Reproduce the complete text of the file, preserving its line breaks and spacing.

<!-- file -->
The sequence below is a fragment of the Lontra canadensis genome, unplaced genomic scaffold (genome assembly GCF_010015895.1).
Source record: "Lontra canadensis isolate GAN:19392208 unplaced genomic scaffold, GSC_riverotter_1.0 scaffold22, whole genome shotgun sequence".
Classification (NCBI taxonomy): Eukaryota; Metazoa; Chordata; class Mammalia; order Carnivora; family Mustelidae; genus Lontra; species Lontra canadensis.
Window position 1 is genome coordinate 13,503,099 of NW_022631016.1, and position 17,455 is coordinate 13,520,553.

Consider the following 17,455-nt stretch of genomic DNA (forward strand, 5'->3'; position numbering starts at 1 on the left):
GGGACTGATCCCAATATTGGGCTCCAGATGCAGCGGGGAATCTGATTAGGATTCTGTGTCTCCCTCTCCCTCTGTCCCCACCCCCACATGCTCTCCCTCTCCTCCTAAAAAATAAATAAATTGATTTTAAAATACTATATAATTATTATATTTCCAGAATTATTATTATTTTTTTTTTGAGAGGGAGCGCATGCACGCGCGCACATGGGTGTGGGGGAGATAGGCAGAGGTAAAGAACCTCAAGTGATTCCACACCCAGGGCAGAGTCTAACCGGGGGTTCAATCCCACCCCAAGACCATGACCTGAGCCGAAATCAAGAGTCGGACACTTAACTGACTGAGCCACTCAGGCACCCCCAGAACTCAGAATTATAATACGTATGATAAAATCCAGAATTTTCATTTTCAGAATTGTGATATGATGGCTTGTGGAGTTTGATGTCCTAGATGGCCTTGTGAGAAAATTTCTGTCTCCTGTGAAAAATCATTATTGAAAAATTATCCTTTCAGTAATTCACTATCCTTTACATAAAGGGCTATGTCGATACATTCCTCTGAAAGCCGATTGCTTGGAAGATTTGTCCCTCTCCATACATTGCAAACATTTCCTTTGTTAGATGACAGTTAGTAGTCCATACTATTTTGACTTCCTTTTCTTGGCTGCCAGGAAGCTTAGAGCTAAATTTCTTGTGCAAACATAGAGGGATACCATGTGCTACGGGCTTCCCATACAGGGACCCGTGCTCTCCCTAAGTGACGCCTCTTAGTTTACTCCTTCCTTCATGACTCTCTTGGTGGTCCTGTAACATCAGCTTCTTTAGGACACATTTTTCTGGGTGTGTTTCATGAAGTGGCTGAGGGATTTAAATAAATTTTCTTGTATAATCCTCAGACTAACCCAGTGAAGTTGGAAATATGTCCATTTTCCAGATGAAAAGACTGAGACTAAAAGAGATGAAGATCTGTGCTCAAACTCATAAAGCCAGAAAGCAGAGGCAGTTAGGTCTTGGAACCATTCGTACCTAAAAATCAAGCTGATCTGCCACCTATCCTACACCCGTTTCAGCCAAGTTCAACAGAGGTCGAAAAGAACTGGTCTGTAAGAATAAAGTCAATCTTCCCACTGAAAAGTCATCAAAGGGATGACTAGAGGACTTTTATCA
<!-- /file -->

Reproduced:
The sequence below is a fragment of the Lontra canadensis genome, unplaced genomic scaffold (genome assembly GCF_010015895.1).
Source record: "Lontra canadensis isolate GAN:19392208 unplaced genomic scaffold, GSC_riverotter_1.0 scaffold22, whole genome shotgun sequence".
Classification (NCBI taxonomy): Eukaryota; Metazoa; Chordata; class Mammalia; order Carnivora; family Mustelidae; genus Lontra; species Lontra canadensis.
Window position 1 is genome coordinate 13,503,099 of NW_022631016.1, and position 17,455 is coordinate 13,520,553.

Consider the following 17,455-nt stretch of genomic DNA (forward strand, 5'->3'; position numbering starts at 1 on the left):
GGGACTGATCCCAATATTGGGCTCCAGATGCAGCGGGGAATCTGATTAGGATTCTGTGTCTCCCTCTCCCTCTGTCCCCACCCCCACATGCTCTCCCTCTCCTCCTAAAAAATAAATAAATTGATTTTAAAATACTATATAATTATTATATTTCCAGAATTATTATTATTTTTTTTTTGAGAGGGAGCGCATGCACGCGCGCACATGGGTGTGGGGGAGATAGGCAGAGGTAAAGAACCTCAAGTGATTCCACACCCAGGGCAGAGTCTAACCGGGGGTTCAATCCCACCCCAAGACCATGACCTGAGCCGAAATCAAGAGTCGGACACTTAACTGACTGAGCCACTCAGGCACCCCCAGAACTCAGAATTATAATACGTATGATAAAATCCAGAATTTTCATTTTCAGAATTGTGATATGATGGCTTGTGGAGTTTGATGTCCTAGATGGCCTTGTGAGAAAATTTCTGTCTCCTGTGAAAAATCATTATTGAAAAATTATCCTTTCAGTAATTCACTATCCTTTACATAAAGGGCTATGTCGATACATTCCTCTGAAAGCCGATTGCTTGGAAGATTTGTCCCTCTCCATACATTGCAAACATTTCCTTTGTTAGATGACAGTTAGTAGTCCATACTATTTTGACTTCCTTTTCTTGGCTGCCAGGAAGCTTAGAGCTAAATTTCTTGTGCAAACATAGAGGGATACCATGTGCTACGGGCTTCCCATACAGGGACCCGTGCTCTCCCTAAGTGACGCCTCTTAGTTTACTCCTTCCTTCATGACTCTCTTGGTGGTCCTGTAACATCAGCTTCTTTAGGACACATTTTTCTGGGTGTGTTTCATGAAGTGGCTGAGGGATTTAAATAAATTTTCTTGTATAATCCTCAGACTAACCCAGTGAAGTTGGAAATATGTCCATTTTCCAGATGAAAAGACTGAGACTAAAAGAGATGAAGATCTGTGCTCAAACTCATAAAGCCAGAAAGCAGAGGCAGTTAGGTCTTGGAACCATTCGTACCTAAAAATCAAGCTGATCTGCCACCTATCCTACACCCGTTTCAGCCAAGTTCAACAGAGGTCGAAAAGAACTGGTCTGTAAGAATAAAGTCAATCTTCCCACTGAAAAGTCATCAAAGGGATGACTAGAGGACTTTTATCA